Last week, Jason Nolan, a presenter in Eze Castle Integration’s recent webinar, discussed cloud computing for investment firms, and the various types of infrastructures over which they can be deployed. Today’s post, a transcript of co-presenter Mike Maguire’s webinar talk, looks at some considerations for hosting applications in the cloud. Stay tuned for Part Two of Mike’s presentation featuring important questions to ask vendors to ensure that application performance meets the highest standards, coming up later this week.
Considerations for Hosting Applications in the Cloud
There are many different types of hedge funds who employ many different strategies, so there isn’t a “one size fits all” approach to cloud computing and infrastructure. Furthermore, some funds might have different requirements for different systems. For example, a fund might have high speed/high availability requirements for its trading system, but these requirements may not be as important for something like its CRM system. I would encourage folks to consider the following items in their SWOT analysis of whether cloud computing is right for them:
Control: Outsourcing the management of your systems may lead to erosion of firm knowledge due to the outsourcing of maintenance. This might be okay for certain systems, but not all. It really boils down to your comfort level. Also, you may not have control over maintenance schedules and the like, so it is important to understand what types of events you may not have control over. Make sure that you choose a provider who can be flexible given your business requirements.
Speed: What is your firm’s tolerance for latency? Moving different types of systems into the cloud could result in milliseconds or potentially seconds of latency. Different types of funds might have differing opinions on “acceptable” levels of latency for their systems. For example, a high volume day trading shop will have zero tolerance for any latency in their trading systems. It is important to establish a firm-wide consensus for your each of your systems.
Security: You may have less control over the security of the data in the cloud. First and foremost, you need to trust the service provider that you are working with, and you should be sure to perform due diligence into the types of security employed (physical security at the data center, hardware level controls, as well as software systems deployed). Many firms I have spoken with are uncomfortable with moving sensitive data outside of the four walls of their office, so it is important that you have confidence in the provider’s security.
High Availability: A good business continuity plan is critical when you are hosting applications in the cloud. Be sure that the service provider can offer you the same level of BCP that you currently have in place—if not better. You should try to gain deeper insight into things like:
- How are back-ups managed?
- What are the redundancy options in the event of a hardware failure?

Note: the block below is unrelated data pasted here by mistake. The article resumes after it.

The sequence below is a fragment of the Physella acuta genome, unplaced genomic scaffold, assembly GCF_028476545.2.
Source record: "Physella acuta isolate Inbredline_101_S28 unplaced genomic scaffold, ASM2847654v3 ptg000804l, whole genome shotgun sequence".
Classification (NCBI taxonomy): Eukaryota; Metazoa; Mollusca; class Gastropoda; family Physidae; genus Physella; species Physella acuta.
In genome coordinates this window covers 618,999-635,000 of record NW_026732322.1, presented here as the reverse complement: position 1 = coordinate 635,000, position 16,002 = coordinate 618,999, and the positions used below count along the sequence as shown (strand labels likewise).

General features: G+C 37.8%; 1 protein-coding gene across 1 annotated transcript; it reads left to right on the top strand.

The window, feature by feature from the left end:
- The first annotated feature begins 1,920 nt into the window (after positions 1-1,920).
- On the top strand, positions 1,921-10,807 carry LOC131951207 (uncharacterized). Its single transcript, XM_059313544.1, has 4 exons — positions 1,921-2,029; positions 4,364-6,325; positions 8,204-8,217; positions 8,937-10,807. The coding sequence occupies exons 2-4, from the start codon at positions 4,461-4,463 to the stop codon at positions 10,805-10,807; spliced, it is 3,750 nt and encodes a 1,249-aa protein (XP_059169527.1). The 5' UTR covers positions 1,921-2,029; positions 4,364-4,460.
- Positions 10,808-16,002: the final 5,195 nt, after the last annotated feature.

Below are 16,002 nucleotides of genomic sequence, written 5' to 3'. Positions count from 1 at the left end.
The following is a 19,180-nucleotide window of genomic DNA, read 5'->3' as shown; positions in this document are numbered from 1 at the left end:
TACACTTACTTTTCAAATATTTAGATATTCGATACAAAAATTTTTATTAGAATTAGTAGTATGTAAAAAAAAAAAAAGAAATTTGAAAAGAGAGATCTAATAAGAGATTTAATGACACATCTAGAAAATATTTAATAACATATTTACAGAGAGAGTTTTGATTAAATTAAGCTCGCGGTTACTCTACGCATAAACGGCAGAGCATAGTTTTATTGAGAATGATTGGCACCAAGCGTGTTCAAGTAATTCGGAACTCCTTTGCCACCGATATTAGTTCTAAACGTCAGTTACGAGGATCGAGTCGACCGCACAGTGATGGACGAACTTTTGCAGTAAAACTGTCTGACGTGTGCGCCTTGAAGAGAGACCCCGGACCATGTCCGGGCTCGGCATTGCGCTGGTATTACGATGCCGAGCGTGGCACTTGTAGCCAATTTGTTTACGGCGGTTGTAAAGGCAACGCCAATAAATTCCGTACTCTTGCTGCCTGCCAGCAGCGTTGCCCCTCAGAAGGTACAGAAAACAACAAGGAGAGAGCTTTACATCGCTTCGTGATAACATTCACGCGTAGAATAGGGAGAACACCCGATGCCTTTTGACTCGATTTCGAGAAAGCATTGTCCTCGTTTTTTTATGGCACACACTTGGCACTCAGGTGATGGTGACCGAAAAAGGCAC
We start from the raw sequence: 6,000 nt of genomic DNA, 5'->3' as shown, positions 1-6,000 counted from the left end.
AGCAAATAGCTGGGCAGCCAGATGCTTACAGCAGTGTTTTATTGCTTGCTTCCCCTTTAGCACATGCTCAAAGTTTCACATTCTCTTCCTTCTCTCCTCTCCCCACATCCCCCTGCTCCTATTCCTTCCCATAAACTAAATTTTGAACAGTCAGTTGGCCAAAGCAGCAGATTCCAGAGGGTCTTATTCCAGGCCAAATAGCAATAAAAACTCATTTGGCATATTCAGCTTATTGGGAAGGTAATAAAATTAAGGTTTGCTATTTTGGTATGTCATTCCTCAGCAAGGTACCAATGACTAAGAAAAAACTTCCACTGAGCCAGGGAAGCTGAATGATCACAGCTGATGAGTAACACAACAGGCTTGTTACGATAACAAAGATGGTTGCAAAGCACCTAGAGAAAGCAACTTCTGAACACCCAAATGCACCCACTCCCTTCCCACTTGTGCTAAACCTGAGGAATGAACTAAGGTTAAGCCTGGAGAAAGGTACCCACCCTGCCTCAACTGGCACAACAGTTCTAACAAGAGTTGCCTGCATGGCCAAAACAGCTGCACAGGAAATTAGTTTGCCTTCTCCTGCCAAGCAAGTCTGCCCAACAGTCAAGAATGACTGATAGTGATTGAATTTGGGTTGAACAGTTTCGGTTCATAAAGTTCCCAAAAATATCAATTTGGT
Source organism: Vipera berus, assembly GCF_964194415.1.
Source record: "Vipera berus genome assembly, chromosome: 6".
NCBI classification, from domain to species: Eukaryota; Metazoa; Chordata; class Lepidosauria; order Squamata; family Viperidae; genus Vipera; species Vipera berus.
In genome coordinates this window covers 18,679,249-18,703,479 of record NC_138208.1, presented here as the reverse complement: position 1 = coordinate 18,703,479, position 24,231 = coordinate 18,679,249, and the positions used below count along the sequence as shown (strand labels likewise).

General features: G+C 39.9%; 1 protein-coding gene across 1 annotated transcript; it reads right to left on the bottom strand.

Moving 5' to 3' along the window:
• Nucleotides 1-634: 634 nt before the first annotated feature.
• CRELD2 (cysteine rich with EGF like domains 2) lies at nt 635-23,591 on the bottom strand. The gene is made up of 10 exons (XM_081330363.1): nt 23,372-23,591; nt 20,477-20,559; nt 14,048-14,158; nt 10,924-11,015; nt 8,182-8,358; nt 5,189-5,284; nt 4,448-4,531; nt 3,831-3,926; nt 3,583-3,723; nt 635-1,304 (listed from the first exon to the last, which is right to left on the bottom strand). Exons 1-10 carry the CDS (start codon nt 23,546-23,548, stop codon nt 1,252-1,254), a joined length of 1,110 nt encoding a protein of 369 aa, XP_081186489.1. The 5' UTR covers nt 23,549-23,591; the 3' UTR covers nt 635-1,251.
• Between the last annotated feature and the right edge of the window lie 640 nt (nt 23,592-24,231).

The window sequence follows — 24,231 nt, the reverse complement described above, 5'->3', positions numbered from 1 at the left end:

- What are the disaster recovery options?
- What tier class is the data center, and is it sas-70 certified?
Familiarize yourself with the different tier-classes for data centers in order to understand which tier meets your firm’s minimum requirements. It is important to understand the technology that these providers employ, and how flexible they can be to meet your requirements.
Cost of ownership: Is the cloud actually less expensive? I encourage everyone to do a cost analysis before moving systems into the cloud and consider this in your SWOT analysis. It might appear less expensive in the short-term, but might not necessarily be reducing your costs in the long-term when you factor in life of equipment, and other infrastructure variables.
Scalability: One of the key benefits of cloud computing is scalability—the ease of quickly adding additional computing units for processing, memory, storage, and networking. How quickly can the provider increase the capacity for these different areas, and are there any upper limits?
- Systems Integration: Will there be any limitations or performance issues while your applications are in the cloud? For example, will you be able to use your preferred market data vendor for certain systems? Will there be any bandwidth constraints that could contribute to latency on FIX or market data connectivity? You should perform a thorough review of the integration between your systems and make this a consideration in any planning.
Also, be sure to read:
Cloud Computing Part Two: Eight Questions to Ask Application Hosting Vendors
Understanding Public, Private, and Hybrid Cloud Infrastructures
- Reaching New Cloud Computing Milestones, 30 Apps and Counting
At Eze Castle Integration, we have deployed a robust, scalable cloud Infrastructure in multiple Tier II and III data centers. Our Eze Cloud infrastructure leverages best of breed technologies to deliver cost effective infrastructure as a service powered solutions to the investment industry. For more information on how public, private, or hybrid cloud computing could enhance your firm’s technology infrastructure, please contact us.
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